Originally published on Mon September 22, 2014 10:55 pm
The United States and its allies expanded their assault against the Islamic State on Monday, striking targets inside Syria for the first time, the Pentagon said.
In a statement, Pentagon Press Secretary Rear Adm. John Kirby said the U.S. had used "a mix of fighter, bomber and Tomahawk Land Attack Missiles."
Kirby said that because these strikes are ongoing, he could not go into details about where in Syria the allies were attacking. But a Pentagon official tells NPR's Tom Bowman that the strikes occurred near Raqqah, an Islamic State stronghold.
Originally published on Mon September 22, 2014 2:18 pm
Chronic stress is hazardous to health and can lead to early death from heart disease, cancer and of other health problems. But it turns out it doesn't matter whether the stress comes from major events in life or from minor problems. Both can be deadly.
And it may be that it's not the stress from major life events like divorce, illness and job loss trickled down to everyday life that gets you; it's how you react to the smaller, everyday stress.
The most stressed-out people have the highest risk of premature death, according to one study that followed 1,293 men for years.
Emmy-winning actress and singer Polly Bergen died at her home in Southbury, Connecticut on Saturday. Bergen played the terrorized wife in the original 1962 film "Cape Fear," and the first woman president in the 1964 film "Kisses for My President." She was 84 years old.
Originally published on Mon September 22, 2014 10:44 am
NASA's MAVEN spacecraft conducted a 33-minute burn of its six main engines to ease into an orbit around Mars after a nearly yearlong, 442 million-mile voyage from Earth. The probe's mission is to study the red planet's atmosphere.
Originally published on Mon September 22, 2014 10:18 am
The forecast calls for picture-perfect weather Tuesday in New York City as world leaders gather to discuss the challenge of a changing climate.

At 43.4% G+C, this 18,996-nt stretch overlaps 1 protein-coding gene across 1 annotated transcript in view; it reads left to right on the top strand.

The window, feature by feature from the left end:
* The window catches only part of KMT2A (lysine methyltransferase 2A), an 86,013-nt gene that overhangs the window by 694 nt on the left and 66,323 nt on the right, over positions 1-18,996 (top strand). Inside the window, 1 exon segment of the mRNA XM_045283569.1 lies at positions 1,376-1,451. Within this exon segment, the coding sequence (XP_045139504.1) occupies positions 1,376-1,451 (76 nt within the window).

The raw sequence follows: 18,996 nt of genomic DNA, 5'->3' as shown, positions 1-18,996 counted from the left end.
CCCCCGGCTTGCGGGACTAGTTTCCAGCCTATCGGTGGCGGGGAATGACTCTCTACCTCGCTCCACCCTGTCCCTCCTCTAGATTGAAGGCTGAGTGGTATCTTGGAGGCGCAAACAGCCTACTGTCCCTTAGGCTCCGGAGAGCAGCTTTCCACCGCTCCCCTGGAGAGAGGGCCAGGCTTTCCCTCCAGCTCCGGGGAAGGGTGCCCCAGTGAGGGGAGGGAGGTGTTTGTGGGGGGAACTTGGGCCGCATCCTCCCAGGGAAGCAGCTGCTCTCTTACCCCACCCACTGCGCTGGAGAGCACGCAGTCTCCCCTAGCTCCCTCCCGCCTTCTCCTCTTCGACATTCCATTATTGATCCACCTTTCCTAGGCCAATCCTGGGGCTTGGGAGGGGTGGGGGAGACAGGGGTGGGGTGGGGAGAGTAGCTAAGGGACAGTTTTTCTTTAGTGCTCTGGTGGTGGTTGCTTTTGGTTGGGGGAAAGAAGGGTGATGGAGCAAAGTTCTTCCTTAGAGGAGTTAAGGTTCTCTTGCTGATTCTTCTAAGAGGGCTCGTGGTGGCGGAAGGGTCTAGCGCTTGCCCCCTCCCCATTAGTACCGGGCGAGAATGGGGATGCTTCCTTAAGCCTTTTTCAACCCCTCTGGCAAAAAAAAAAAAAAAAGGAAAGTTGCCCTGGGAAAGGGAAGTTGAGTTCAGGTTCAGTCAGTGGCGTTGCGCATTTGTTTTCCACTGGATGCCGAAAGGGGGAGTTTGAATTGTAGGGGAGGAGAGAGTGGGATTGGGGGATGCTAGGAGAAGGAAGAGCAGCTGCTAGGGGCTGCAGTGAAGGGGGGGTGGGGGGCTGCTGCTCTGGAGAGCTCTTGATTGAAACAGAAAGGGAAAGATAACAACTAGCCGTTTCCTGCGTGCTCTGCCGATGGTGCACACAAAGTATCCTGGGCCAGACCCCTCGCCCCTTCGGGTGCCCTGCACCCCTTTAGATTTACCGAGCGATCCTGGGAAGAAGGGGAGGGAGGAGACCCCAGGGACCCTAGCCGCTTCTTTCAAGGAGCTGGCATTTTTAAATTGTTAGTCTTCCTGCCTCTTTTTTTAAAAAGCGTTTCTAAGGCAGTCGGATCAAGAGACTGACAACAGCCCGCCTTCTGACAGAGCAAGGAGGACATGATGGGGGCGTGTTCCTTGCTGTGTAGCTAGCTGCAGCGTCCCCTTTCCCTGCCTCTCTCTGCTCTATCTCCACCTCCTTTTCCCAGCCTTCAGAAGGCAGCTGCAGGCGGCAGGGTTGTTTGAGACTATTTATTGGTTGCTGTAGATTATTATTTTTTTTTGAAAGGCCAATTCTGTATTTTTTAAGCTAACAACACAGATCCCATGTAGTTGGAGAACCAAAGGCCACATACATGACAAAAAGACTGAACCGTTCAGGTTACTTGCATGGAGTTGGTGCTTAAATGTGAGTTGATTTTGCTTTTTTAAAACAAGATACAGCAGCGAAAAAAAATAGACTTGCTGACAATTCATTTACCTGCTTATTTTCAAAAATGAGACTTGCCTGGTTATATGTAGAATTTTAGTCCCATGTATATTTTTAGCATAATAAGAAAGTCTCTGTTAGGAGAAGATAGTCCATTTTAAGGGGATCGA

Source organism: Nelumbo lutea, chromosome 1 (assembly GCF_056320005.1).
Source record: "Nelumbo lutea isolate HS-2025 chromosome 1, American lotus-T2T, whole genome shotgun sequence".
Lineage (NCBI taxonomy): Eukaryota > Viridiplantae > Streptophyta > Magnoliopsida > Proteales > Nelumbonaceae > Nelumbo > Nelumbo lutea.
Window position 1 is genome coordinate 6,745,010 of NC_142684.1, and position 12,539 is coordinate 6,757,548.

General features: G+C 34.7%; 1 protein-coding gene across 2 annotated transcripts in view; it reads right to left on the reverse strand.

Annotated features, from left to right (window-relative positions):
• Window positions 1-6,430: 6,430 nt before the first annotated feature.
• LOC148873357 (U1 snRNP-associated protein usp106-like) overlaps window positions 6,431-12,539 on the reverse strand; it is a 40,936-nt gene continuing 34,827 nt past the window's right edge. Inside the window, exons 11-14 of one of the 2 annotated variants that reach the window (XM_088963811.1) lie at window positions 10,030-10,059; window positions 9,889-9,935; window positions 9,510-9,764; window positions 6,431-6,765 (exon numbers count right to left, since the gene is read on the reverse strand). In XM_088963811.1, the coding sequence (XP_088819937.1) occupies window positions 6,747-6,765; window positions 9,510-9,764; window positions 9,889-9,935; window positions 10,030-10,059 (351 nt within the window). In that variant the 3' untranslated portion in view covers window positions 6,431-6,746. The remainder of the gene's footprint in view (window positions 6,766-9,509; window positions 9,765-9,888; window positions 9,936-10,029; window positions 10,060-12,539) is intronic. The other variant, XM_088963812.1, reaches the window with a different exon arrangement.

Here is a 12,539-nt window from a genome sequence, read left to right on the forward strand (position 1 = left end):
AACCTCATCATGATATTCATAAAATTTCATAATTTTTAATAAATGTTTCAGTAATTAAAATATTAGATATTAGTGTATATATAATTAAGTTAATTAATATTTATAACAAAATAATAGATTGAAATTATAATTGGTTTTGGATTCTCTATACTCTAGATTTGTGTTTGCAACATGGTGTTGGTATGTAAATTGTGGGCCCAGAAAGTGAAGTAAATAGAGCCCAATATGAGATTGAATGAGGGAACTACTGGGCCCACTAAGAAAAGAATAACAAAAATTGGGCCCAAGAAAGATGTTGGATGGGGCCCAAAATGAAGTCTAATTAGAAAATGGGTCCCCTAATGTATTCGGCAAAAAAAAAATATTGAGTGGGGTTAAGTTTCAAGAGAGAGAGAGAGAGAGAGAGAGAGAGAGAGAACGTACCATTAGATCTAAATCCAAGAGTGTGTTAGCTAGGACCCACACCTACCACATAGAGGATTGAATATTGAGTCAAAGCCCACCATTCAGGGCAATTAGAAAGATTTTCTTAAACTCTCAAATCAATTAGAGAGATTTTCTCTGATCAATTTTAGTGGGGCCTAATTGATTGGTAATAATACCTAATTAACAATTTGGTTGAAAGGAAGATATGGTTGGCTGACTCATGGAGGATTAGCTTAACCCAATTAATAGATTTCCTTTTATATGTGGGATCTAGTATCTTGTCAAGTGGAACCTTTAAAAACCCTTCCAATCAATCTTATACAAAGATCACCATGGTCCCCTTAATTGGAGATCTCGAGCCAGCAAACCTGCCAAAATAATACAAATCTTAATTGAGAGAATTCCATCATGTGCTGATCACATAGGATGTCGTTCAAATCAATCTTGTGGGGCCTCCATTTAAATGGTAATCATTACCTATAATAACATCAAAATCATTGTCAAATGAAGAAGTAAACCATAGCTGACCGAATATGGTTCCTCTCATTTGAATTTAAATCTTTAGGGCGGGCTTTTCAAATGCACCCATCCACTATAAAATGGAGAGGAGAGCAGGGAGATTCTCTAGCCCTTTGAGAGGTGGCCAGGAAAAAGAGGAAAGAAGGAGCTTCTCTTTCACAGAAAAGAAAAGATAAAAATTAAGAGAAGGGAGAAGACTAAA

More than 120 leaders, including President Obama, are expected to attend the one-day climate summit, sponsored by the United Nations. They've been instructed to arrive with "bold ideas" to slow the rise in global temperatures.
Originally published on Mon September 22, 2014 10:17 am
Updated at 7:35 a.m. ET
Kurdish fighters claim to have halted an advance by self-described Islamic State militants in an area of the Turkish-Syria border region that has seen masses of refugees fleeing the fighting in recent days.
Originally published on Mon September 22, 2014 8:07 am
Streets in New York City and other towns were taken over by marchers Sunday in what organizers called the largest climate change protest in history. The People's Climate March was timed to draw the notice of world leaders gathering for this week's U.N. Climate Summit.
All week, the University of Hartford hosted events marking the 50th anniversary of the Civil Rights Act. The programs were designed to encourage reflection on what was accomplished back then, as a way to ask ourselves, “What can we do now?”
The rate of child poverty in Connecticut held steady in 2013, from the year before. But that stabilization follows a huge rise in the last decade. One in seven children in the state lives in a poor family.
After less than a full day of deliberation, a federal jury squarely laid the blame on former Connecticut Governor John G. Rowland for two attempted conspiracies involving concealment of payments to him in connection with election work for congressional candidates.
Former Connecticut Governor John Rowland has been found guilty on all seven counts in his federal conspiracy trial. The announcement was made shortly after 2:30 pm on Friday.